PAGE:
The detective calls two days later. She has an answer. The blood work she ordered revealed that we are dealing with toxoplasmosis. Toxoplasmosis is a parasitic disease caused by the single-celled organism Toxoplasma gondii. The etymology of the name gives clues to its look and history; toxoplasma refers to the crescent-shaped form of the cells, and gondii refers to the gundi rodent in which the parasite was first identified over 100 years ago.
Most people know toxoplasmosis as the pregnant-women-shouldn't-clean-cat-litter-boxes disease. The prevalence of toxoplasmosis in the U.S. is between 20 and 30 percent, with most cases being asymptomatic. Unfortunately, mine isn't.
I've been immunosuppressed and living on the edge for years dealing with ulcerative colitis. Onboarding this parasite, along with a host of other problems, has always been a possibility. I mistook my luck up to this point for invincibility perhaps. If I got something, I reasoned, I could beat it with modern medicine. Dumb luck or not careful enough, I ingested the parasite's cysts and didn't understand the symptoms until too late. Dr. Doan says my case is atypical, but that doesn't make me feel any better.
The treatments I've had up to the diagnosis focused on a viral cause. Toxoplasmosis is a parasite and doesn't respond to antiviral drugs. So I find myself once more on my back looking up and watching Dr. Doan bearing down with a needle, this time full of an antibiotic for my embattled eye. After she is done, I'm sweaty and white as a ghost. "Breathe buddy, breathe," she says.
Since the toxoplasmosis attack, my change in vision dictates that I slow down and rethink daily activities like cutting fruit for breakfast, walking, working in the yard, and reading. The future includes long-term antibiotics, regular visits to check my eyes, protecting my good eye, and getting to know what to look for in the next possible outbreak. Yes, the parasite hunkers down, quiescent, in the scars bordering the battlefield and waits. No one knows what will trigger the parasite to resurrect and attack again.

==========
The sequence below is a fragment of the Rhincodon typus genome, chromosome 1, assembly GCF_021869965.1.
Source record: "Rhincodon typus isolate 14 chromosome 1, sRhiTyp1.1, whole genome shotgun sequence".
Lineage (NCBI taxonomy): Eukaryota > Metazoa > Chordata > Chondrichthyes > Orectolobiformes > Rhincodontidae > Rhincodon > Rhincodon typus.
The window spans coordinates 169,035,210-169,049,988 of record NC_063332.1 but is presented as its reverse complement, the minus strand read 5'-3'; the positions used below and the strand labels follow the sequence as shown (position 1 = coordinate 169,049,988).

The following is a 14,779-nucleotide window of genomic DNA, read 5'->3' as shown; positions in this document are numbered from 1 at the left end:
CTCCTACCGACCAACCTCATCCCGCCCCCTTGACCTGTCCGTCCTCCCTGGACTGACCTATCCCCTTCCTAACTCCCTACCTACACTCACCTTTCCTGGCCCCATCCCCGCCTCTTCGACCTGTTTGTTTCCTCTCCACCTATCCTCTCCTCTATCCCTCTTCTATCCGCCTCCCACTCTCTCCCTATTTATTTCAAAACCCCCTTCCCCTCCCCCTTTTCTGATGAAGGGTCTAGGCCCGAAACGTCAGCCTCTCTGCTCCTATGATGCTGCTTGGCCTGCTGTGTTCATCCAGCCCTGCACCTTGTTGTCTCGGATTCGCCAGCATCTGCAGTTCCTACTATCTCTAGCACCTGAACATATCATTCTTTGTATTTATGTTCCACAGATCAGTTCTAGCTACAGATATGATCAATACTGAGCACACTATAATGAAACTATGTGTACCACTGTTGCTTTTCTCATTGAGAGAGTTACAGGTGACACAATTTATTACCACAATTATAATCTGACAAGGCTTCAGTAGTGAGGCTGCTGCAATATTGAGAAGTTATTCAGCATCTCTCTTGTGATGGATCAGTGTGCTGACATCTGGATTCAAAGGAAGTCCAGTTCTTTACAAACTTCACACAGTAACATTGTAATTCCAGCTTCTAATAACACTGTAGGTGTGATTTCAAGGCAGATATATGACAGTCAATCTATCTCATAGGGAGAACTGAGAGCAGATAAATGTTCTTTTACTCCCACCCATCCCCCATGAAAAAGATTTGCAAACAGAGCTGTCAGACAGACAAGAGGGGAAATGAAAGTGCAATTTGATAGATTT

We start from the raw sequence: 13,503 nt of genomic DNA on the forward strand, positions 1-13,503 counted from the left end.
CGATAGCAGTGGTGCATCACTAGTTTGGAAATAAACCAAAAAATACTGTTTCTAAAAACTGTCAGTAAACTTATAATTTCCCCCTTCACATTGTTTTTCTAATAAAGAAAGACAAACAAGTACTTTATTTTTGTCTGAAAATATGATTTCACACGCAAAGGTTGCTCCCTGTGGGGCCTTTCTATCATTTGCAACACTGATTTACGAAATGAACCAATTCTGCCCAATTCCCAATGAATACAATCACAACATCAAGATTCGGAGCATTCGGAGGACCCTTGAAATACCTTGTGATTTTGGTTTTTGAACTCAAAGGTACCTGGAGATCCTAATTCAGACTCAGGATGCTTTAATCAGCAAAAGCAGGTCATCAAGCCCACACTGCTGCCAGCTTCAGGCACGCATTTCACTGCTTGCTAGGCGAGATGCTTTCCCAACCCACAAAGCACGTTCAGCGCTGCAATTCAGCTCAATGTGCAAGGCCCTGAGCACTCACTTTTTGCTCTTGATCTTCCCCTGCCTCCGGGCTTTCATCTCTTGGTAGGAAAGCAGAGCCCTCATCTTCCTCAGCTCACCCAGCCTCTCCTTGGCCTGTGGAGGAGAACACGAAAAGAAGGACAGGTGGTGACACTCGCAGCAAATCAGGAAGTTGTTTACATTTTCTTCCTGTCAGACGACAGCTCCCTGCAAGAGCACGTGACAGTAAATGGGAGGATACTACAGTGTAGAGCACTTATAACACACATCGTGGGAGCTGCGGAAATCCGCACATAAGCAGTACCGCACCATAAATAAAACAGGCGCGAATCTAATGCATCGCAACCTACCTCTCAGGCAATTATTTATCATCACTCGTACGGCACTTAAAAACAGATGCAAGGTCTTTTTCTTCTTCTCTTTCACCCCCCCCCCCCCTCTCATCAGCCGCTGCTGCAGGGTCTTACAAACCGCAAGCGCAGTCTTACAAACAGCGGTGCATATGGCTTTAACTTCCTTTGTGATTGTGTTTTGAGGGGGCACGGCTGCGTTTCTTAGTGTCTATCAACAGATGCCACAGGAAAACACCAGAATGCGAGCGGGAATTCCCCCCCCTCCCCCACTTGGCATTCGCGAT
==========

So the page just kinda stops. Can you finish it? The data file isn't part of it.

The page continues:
Through it all, I'm puzzled why I waited so long to act. In fact, I didn't act at all. It was Mark who did, making the initial appointment that started the process of healing, or, more aptly, stemming the tide.
When I got the diagnosis, my engineering instinct kicked in to analyze sequences of events, assign probabilities, and counterproductively, assign blame. Did I prioritize my health too low? Did my doctors warn me enough about being immunosuppressed? Is there a flaw in my prioritization of what's important in life? Was I not educated enough to recognize the signs? Was I too cocky about my health?
I was mired in hindsight. As the urge to rewind the tape and replay the events fades, acceptance and foresight slowly replaces hindsight. I mentally prepare for a relapse of toxoplasmosis or threats from other serious infections such as from listeria or tuberculosis. I rehearse advice I've noticed I now give freely to others, which is this: don't wait to ask when it comes to something about your health.
When I wake in the morning now, I instinctively test my eyes. In my left eye, the gray spot shows up, fuzzy and dead center. Has it grown? Is my right eye okay? In the seconds it takes to run through these tests, a compressed version of those uncertain months -- from noticing the problem to halting its advance – passes through my mind. It’s but a glance in the rear-view mirror because my eyes are now squarely on the road ahead.